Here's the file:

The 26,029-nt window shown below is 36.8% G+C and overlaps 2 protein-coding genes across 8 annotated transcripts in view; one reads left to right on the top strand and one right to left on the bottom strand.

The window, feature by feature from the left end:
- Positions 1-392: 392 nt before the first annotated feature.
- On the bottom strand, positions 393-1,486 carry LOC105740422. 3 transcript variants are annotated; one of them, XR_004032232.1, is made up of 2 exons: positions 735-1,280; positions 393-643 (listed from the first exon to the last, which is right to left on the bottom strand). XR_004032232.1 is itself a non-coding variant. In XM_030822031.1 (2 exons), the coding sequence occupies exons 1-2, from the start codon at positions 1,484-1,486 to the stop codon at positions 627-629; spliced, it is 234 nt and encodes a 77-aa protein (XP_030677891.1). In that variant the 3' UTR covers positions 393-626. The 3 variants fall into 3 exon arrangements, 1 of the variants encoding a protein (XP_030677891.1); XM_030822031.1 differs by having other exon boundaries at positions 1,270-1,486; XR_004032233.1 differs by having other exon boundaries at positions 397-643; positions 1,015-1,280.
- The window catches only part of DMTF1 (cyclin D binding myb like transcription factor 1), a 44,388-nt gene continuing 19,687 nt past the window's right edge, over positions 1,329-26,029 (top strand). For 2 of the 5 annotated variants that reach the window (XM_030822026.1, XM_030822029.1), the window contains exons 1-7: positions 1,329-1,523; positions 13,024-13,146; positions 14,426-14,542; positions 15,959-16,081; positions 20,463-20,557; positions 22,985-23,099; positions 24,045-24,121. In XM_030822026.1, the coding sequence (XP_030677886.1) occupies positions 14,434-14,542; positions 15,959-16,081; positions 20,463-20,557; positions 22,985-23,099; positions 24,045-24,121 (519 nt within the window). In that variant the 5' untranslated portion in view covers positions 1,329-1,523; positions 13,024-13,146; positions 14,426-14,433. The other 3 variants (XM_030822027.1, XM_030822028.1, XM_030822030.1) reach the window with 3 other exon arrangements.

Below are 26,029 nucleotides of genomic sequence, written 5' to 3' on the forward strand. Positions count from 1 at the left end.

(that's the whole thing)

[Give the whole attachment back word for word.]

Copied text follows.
The 26,029-nt window shown below is 36.8% G+C and overlaps 2 protein-coding genes across 8 annotated transcripts in view; one reads left to right on the top strand and one right to left on the bottom strand.

The window, feature by feature from the left end:
- Positions 1-392: 392 nt before the first annotated feature.
- On the bottom strand, positions 393-1,486 carry LOC105740422. 3 transcript variants are annotated; one of them, XR_004032232.1, is made up of 2 exons: positions 735-1,280; positions 393-643 (listed from the first exon to the last, which is right to left on the bottom strand). XR_004032232.1 is itself a non-coding variant. In XM_030822031.1 (2 exons), the coding sequence occupies exons 1-2, from the start codon at positions 1,484-1,486 to the stop codon at positions 627-629; spliced, it is 234 nt and encodes a 77-aa protein (XP_030677891.1). In that variant the 3' UTR covers positions 393-626. The 3 variants fall into 3 exon arrangements, 1 of the variants encoding a protein (XP_030677891.1); XM_030822031.1 differs by having other exon boundaries at positions 1,270-1,486; XR_004032233.1 differs by having other exon boundaries at positions 397-643; positions 1,015-1,280.
- The window catches only part of DMTF1 (cyclin D binding myb like transcription factor 1), a 44,388-nt gene continuing 19,687 nt past the window's right edge, over positions 1,329-26,029 (top strand). For 2 of the 5 annotated variants that reach the window (XM_030822026.1, XM_030822029.1), the window contains exons 1-7: positions 1,329-1,523; positions 13,024-13,146; positions 14,426-14,542; positions 15,959-16,081; positions 20,463-20,557; positions 22,985-23,099; positions 24,045-24,121. In XM_030822026.1, the coding sequence (XP_030677886.1) occupies positions 14,434-14,542; positions 15,959-16,081; positions 20,463-20,557; positions 22,985-23,099; positions 24,045-24,121 (519 nt within the window). In that variant the 5' untranslated portion in view covers positions 1,329-1,523; positions 13,024-13,146; positions 14,426-14,433. The other 3 variants (XM_030822027.1, XM_030822028.1, XM_030822030.1) reach the window with 3 other exon arrangements.

Below are 26,029 nucleotides of genomic sequence, written 5' to 3' on the forward strand. Positions count from 1 at the left end.